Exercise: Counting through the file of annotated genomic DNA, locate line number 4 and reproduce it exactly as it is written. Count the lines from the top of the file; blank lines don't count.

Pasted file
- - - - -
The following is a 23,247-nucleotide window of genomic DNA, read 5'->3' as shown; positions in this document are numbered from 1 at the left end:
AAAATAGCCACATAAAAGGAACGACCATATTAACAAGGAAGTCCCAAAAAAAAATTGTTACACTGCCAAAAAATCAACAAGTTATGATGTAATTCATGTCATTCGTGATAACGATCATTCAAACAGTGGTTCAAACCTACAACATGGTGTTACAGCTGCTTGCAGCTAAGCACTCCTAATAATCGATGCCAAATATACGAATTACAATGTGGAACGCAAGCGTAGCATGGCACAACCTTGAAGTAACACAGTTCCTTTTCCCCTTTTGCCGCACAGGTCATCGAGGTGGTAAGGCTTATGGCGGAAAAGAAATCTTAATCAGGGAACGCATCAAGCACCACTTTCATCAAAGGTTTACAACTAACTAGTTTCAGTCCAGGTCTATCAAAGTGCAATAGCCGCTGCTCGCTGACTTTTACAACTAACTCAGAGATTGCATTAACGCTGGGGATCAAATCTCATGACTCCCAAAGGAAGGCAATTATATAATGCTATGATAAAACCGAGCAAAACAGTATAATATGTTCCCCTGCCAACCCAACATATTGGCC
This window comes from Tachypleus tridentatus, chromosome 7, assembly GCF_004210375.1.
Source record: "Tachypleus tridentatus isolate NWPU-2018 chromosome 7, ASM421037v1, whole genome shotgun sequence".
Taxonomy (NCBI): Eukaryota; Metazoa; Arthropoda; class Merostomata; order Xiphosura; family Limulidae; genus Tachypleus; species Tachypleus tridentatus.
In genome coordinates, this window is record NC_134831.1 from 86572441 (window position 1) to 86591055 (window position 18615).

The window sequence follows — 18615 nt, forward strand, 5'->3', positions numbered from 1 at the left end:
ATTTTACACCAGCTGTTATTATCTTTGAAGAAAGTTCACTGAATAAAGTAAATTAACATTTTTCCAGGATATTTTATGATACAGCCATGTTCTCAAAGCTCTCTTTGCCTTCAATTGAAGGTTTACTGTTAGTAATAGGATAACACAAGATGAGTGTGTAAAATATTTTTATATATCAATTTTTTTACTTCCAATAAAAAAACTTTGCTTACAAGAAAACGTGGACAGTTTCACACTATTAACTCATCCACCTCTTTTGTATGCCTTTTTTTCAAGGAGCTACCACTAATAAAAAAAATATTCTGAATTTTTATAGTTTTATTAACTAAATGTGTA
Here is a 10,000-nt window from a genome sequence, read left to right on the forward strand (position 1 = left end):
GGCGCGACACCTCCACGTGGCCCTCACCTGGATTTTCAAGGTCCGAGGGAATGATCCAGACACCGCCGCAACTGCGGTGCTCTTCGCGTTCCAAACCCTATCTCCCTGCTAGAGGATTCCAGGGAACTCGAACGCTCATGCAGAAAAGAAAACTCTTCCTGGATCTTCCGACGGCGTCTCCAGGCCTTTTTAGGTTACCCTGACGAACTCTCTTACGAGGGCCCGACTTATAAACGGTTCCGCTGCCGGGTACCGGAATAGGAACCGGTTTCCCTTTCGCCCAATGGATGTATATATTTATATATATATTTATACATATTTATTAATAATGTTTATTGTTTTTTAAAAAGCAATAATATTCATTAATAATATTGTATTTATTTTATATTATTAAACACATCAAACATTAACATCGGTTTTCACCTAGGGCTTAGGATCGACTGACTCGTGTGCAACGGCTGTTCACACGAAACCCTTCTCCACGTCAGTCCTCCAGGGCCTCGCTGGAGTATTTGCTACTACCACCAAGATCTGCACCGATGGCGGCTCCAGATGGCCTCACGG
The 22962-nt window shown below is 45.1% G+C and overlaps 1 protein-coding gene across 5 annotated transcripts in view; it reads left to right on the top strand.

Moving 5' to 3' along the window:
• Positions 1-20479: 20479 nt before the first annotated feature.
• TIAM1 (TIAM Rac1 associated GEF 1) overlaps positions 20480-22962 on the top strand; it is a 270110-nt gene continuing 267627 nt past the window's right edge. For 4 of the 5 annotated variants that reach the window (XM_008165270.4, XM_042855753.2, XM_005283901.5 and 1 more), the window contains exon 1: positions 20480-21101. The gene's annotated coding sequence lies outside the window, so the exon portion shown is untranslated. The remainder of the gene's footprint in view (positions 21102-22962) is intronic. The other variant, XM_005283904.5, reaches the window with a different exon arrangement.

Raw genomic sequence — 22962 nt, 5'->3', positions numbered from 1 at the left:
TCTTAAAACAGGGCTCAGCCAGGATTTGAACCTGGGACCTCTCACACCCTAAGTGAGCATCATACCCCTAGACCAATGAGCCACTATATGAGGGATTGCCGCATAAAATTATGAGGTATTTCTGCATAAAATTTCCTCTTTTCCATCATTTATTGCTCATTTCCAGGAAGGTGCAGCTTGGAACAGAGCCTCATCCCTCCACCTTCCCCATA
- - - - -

Source record: "Tachypleus tridentatus isolate NWPU-2018 chromosome 7, ASM421037v1, whole genome shotgun sequence".